On March 16, 2012, The Nature of Things aired a documentary called "The Perfect Runner." I happened upon it quite by chance through a post on a friend's page, but once I found out about it I figured there was no way I could miss it.
The basic premise of the documentary is that in prehistoric times, humans evolved physiological traits to become efficient runners in order to escape predators while hunting them better through persistence hunting.
It was an interesting documentary, and I'm glad I watched it, albeit with some skepticism. I would however caution that anyone who is a new runner watch it with a grain of salt, especially when they arrive at the part about barefoot running (I would say at the very least, get your gait assessed before you try any barefoot running slippers) and ultra marathoning (what they left out in the documentary is that the host, Niobe Thompson, trained upwards of 100 kilometres per week before attempting the 125-kilometre Canadian Death Race -- he didn't just up and attempt it, like they made it seem).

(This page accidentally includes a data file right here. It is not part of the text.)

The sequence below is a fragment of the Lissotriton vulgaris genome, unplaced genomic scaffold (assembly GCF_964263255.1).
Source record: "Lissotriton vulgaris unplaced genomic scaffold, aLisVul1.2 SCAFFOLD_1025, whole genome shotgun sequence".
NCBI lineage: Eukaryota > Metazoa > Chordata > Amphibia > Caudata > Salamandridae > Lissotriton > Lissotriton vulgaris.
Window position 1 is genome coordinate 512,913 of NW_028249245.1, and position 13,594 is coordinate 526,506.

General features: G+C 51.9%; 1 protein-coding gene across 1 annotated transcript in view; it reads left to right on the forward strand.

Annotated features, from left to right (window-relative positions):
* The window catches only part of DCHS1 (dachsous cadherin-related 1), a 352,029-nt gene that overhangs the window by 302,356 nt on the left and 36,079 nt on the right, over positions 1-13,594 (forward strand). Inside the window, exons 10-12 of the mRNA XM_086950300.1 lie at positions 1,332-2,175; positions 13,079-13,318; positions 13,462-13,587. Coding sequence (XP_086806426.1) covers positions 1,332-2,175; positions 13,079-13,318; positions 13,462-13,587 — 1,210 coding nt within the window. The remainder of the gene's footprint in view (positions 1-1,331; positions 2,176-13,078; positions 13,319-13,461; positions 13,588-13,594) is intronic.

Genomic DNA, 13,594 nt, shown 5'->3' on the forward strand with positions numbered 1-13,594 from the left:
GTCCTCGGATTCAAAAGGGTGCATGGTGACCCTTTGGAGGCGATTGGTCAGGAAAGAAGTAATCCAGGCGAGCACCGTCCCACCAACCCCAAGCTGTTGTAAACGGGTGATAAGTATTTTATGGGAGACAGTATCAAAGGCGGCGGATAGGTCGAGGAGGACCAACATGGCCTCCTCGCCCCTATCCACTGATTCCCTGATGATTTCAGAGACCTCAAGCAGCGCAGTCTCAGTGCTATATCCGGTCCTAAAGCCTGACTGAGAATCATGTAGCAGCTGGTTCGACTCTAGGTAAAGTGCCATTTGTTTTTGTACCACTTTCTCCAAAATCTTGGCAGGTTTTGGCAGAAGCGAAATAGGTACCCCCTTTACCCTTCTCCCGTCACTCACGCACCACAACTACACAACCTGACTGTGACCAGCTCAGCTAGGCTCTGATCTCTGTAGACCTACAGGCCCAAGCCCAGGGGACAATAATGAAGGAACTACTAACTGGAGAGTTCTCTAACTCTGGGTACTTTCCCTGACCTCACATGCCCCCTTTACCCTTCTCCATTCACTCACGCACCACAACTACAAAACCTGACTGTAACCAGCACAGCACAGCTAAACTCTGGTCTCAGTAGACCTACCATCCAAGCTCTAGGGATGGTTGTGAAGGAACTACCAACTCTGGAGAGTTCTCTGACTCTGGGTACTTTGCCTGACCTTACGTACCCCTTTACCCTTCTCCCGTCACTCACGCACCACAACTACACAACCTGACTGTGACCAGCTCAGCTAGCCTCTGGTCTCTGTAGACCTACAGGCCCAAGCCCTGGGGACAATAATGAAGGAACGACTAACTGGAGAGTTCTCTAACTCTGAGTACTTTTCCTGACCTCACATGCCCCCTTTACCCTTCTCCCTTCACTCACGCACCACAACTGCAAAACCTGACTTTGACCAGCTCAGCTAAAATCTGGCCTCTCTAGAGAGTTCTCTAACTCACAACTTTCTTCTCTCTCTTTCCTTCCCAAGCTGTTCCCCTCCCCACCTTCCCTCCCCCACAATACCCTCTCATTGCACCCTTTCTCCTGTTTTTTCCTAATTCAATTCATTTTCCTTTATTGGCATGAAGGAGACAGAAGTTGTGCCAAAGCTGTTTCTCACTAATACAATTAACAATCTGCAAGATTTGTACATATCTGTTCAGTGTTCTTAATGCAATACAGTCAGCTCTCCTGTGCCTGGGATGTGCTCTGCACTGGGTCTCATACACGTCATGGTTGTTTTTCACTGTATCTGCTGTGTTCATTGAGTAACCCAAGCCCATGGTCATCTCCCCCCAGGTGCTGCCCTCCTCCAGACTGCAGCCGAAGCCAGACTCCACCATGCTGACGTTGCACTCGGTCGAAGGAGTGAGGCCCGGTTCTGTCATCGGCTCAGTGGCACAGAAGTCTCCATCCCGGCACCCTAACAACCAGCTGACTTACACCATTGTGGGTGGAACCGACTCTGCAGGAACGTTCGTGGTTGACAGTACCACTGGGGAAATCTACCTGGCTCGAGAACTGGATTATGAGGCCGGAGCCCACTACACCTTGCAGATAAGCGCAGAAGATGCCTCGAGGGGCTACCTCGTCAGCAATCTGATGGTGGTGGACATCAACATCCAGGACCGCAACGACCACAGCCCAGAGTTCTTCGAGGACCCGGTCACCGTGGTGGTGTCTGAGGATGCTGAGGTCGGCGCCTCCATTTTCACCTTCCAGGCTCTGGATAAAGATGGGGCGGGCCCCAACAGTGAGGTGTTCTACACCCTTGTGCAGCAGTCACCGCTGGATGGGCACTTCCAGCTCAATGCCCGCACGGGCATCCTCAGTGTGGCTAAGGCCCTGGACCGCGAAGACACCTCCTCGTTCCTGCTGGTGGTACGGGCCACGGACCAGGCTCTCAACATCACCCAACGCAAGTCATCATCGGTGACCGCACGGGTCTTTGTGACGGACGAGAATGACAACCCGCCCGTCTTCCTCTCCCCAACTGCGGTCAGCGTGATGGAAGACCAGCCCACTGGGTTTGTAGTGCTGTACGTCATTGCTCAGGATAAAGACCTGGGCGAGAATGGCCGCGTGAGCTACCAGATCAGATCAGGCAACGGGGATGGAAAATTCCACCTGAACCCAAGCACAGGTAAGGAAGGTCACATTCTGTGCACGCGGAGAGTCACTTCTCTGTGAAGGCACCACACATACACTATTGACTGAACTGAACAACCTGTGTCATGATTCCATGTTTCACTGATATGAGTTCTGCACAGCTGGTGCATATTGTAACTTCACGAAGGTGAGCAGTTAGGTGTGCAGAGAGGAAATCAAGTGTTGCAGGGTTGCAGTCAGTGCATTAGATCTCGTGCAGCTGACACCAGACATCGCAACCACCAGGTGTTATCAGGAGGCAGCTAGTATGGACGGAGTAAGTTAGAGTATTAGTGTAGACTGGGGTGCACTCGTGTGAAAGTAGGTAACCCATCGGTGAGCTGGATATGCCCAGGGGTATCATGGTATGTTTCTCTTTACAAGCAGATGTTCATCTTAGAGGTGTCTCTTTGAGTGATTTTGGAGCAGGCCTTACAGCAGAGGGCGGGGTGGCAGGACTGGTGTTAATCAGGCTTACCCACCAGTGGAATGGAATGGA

This morning after my run, I happened to bump into a fellow Halifax runner, Jon Kirk, who trained for and attempted an ultra marathon last year at Leadville, Colorado. I asked him for his thoughts on "The Perfect Runner." As the co-manager of the Spring Garden Road Running Room, he also knows a lot about shoes, and gait.
"Well, it left out a lot of things, like that barefoot running isn't for everyone," he admitted, pointing out that the researchers who were interviewed have the luxury of having all kinds of high tech equipment at their disposal in order to understand gait, impact and so on when someone runs barefoot.
Jon and I both agreed, however, with the documentary's sentiment that our sedentary lives, which have become the norm, are abnormal. While most of my non-running friends tell me that they are impressed with how far I run, centuries ago this used to be the norm, and the only way to survive. Somehow, we've forgotten this along the way.
Those are my thoughts, in a nutshell. If you missed it, it's well worth watching. Or, you can read through my live-tweet of the episode, here: